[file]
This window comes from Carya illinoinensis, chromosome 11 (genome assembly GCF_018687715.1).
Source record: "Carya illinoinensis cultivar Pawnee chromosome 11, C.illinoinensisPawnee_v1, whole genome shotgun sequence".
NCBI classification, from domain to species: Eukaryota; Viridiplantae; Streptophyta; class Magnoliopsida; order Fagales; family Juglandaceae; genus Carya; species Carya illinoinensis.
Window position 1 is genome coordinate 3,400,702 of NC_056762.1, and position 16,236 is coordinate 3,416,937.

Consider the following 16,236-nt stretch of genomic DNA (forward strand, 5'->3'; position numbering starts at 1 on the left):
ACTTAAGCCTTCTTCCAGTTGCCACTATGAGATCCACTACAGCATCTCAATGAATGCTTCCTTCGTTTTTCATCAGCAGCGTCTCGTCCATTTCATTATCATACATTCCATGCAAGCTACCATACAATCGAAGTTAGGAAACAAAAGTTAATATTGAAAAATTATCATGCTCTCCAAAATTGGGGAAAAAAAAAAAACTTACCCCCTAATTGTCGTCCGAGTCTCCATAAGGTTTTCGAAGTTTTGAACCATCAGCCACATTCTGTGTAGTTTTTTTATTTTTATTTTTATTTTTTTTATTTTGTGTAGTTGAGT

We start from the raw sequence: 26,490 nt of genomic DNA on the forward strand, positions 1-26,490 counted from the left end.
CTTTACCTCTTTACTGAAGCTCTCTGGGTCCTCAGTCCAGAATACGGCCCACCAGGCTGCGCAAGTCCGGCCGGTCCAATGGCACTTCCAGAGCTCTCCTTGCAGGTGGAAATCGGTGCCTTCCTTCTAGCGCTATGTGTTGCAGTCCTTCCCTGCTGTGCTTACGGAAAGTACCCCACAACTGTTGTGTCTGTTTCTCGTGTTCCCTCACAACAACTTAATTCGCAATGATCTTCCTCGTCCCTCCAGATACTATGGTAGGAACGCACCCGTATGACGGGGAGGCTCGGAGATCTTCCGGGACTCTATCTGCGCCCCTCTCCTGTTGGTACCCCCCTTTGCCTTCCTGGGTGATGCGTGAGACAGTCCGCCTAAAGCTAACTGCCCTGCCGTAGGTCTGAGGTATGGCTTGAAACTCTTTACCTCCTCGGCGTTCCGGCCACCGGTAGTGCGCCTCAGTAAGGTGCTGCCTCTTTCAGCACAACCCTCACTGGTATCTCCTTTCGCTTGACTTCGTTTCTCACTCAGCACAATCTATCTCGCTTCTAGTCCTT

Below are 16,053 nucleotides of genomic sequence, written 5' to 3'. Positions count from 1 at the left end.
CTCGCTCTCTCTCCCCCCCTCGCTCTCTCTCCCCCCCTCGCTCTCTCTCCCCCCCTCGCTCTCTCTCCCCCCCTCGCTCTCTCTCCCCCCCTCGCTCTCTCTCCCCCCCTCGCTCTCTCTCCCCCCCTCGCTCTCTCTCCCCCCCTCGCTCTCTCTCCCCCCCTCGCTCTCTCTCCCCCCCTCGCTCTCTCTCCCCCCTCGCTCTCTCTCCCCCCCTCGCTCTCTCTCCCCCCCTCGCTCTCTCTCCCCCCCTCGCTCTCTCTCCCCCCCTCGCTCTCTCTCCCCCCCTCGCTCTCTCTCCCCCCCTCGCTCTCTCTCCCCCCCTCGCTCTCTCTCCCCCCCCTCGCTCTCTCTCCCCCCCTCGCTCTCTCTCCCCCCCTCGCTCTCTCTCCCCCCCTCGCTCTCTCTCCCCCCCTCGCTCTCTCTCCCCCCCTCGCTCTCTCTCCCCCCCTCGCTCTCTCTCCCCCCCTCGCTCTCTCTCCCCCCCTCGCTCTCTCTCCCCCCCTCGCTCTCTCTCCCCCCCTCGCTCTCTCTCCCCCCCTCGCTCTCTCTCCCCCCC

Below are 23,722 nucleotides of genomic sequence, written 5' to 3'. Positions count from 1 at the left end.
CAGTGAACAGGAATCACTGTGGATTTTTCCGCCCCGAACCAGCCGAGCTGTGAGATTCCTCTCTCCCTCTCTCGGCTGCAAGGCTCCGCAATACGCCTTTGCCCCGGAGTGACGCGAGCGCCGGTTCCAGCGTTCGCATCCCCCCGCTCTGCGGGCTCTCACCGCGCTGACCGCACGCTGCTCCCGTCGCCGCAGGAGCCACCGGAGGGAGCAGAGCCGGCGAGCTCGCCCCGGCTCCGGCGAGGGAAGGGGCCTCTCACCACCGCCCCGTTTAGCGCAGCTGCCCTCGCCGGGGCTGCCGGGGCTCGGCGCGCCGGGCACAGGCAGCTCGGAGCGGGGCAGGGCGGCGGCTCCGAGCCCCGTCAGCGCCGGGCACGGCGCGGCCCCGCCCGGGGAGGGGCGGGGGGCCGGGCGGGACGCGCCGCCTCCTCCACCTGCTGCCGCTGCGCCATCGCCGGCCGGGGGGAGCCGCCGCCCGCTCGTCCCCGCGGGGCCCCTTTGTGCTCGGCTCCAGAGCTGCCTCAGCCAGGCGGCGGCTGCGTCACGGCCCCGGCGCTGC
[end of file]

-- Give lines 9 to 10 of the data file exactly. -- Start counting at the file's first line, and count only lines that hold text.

Below are 16,053 nucleotides of genomic sequence, written 5' to 3'. Positions count from 1 at the left end.
CTCGCTCTCTCTCCCCCCCTCGCTCTCTCTCCCCCCCTCGCTCTCTCTCCCCCCCTCGCTCTCTCTCCCCCCCTCGCTCTCTCTCCCCCCCTCGCTCTCTCTCCCCCCCTCGCTCTCTCTCCCCCCCTCGCTCTCTCTCCCCCCCTCGCTCTCTCTCCCCCCCTCGCTCTCTCTCCCCCCCTCGCTCTCTCTCCCCCCTCGCTCTCTCTCCCCCCCTCGCTCTCTCTCCCCCCCTCGCTCTCTCTCCCCCCCTCGCTCTCTCTCCCCCCCTCGCTCTCTCTCCCCCCCTCGCTCTCTCTCCCCCCCTCGCTCTCTCTCCCCCCCTCGCTCTCTCTCCCCCCCCTCGCTCTCTCTCCCCCCCTCGCTCTCTCTCCCCCCCTCGCTCTCTCTCCCCCCCTCGCTCTCTCTCCCCCCCTCGCTCTCTCTCCCCCCCTCGCTCTCTCTCCCCCCCTCGCTCTCTCTCCCCCCCTCGCTCTCTCTCCCCCCCTCGCTCTCTCTCCCCCCCTCGCTCTCTCTCCCCCCCTCGCTCTCTCTCCCCCCCTCGCTCTCTCTCCCCCCC